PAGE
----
The first step is to take an interest and aptitude test and have it interpreted by your school counselor to see if you share the personality traits necessary to enter the field. You might want to do this again upon entry into college, as the interpretation might differ slightly due to the course offering of the school. However, do not wait until entering college, as the information from the test will help to determine the courses that you take in high school. Too many students, due to poor planning, end up paying for courses in college which they could have taken for free in high school.
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Next, when you have the results of the testing, talk to the person at your high school and college who tracks and works with graduates to arrange to talk to, visit, and possibly shadow people doing what you think that you might want to do, so that you can get know what they are doing and how they got there. Here are some tips: ## http://www.wikihow.com/Network ## ## https://www.themuse.com/advice/nonawkward-ways-to-start-and-end-networking-conversations ## ## https://www.themuse.com/advice/4-questions-to-ask-your-network-besides-can-you-get-me-a-job?ref=carousel-slide-1 ##
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Locate and attend meetings of professional associations to which people who are doing what you think that you want to do belong, so that you can get their advice. These associations may offer or know of intern, coop, shadowing, and scholarship opportunities. These associations are the means whereby the professionals keep abreast of their career area following college and advance in their career. You can locate them by asking your school academic advisor, favorite teachers, and the reference librarian at your local library. Here are some tips: ## https://www.careeronestop.org/BusinessCenter/Toolkit/find-professional-associations.aspx?&frd=true ## ## https://www.themuse.com/advice/9-tips-for-navigating-your-first-networking-event ##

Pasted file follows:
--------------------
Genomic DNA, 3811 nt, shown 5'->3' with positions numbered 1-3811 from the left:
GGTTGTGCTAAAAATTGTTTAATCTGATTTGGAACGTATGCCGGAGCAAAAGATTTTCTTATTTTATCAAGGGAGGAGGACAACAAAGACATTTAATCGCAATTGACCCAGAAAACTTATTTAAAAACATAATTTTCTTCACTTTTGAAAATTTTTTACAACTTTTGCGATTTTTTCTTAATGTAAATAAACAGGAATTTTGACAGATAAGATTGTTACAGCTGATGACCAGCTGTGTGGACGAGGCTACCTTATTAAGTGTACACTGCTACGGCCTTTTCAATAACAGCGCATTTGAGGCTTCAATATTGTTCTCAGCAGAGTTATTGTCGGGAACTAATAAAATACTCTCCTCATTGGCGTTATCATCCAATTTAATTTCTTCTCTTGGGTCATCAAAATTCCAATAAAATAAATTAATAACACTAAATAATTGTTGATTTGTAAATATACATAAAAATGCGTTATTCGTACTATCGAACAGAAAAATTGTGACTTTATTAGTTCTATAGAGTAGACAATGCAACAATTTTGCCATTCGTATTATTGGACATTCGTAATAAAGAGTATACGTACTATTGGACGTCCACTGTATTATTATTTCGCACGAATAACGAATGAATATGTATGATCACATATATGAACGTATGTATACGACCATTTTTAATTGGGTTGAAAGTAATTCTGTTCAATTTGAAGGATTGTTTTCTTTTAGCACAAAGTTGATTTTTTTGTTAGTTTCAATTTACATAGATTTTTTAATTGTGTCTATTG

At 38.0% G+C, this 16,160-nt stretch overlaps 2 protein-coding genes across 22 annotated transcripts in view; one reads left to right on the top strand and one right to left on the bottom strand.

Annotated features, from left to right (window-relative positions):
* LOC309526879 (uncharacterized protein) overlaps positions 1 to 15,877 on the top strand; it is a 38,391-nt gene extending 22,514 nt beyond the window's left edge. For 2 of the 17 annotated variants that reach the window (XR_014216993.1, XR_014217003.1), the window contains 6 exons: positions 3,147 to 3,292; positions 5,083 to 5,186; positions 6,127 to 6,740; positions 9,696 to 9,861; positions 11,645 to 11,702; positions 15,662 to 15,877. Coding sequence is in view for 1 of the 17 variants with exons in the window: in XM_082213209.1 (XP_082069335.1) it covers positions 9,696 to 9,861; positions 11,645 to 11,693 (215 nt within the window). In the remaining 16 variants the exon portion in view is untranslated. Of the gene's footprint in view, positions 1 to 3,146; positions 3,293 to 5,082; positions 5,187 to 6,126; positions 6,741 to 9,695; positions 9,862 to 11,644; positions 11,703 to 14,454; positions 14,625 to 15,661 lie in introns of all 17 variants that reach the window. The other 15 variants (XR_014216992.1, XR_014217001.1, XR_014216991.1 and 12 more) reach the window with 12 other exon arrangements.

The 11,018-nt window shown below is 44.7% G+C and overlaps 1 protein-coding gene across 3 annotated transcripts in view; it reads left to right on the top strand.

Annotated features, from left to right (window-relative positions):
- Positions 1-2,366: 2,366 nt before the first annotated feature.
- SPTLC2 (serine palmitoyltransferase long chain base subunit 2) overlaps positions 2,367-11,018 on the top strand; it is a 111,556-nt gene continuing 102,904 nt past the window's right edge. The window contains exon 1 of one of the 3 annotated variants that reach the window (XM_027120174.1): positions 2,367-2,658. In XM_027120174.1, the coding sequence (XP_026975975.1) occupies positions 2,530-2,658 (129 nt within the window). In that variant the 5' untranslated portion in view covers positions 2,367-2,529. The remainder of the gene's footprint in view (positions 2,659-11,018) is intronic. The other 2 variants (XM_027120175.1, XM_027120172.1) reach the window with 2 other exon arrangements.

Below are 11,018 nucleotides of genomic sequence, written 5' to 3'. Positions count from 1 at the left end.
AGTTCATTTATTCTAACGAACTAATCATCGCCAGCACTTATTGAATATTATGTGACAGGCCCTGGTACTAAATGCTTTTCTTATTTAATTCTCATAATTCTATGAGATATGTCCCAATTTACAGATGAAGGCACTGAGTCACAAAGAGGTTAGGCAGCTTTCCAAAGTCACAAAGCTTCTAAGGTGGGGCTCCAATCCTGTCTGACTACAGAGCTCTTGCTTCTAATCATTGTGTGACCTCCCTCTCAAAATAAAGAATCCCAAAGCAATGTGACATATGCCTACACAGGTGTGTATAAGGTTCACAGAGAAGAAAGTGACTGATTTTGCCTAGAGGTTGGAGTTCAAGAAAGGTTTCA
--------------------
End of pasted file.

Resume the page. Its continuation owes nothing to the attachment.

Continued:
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It is very important to express your appreciation to those who help you along the way to be able to continue to receive helpful information and to create important networking contacts along the way. Here are some good tips: ## https://www.themuse.com/advice/the-informational-interview-thank-you-note-smart-people-know-to-send?ref=recently-published-2 ## ## https://www.themuse.com/advice/3-tips-for-writing-a-thank-you-note-thatll-make-you-look-like-the-best-candidate-alive?bsft_eid=7e230cba-a92f-4ec7-8ca3-2f50c8fc9c3c&bsft_pid=d08b95c2-bc8f-4eae-8618-d0826841a284&utm_medium=email&utm_campaign=daily_20171020&utm_source=blueshift&utm_content=daily_20171020&bsft_clkid=edfe52ae-9e40-4d90-8e6a-e0bb76116570&bsft_uid=54658fa1-0090-41fd-b88c-20a86c513a6c&bsft_mid=214115cb-cca2-4aec-aa86-92a31d371185&bsft_pp=2 ##
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Antonio’s Answer

No, it doesn't.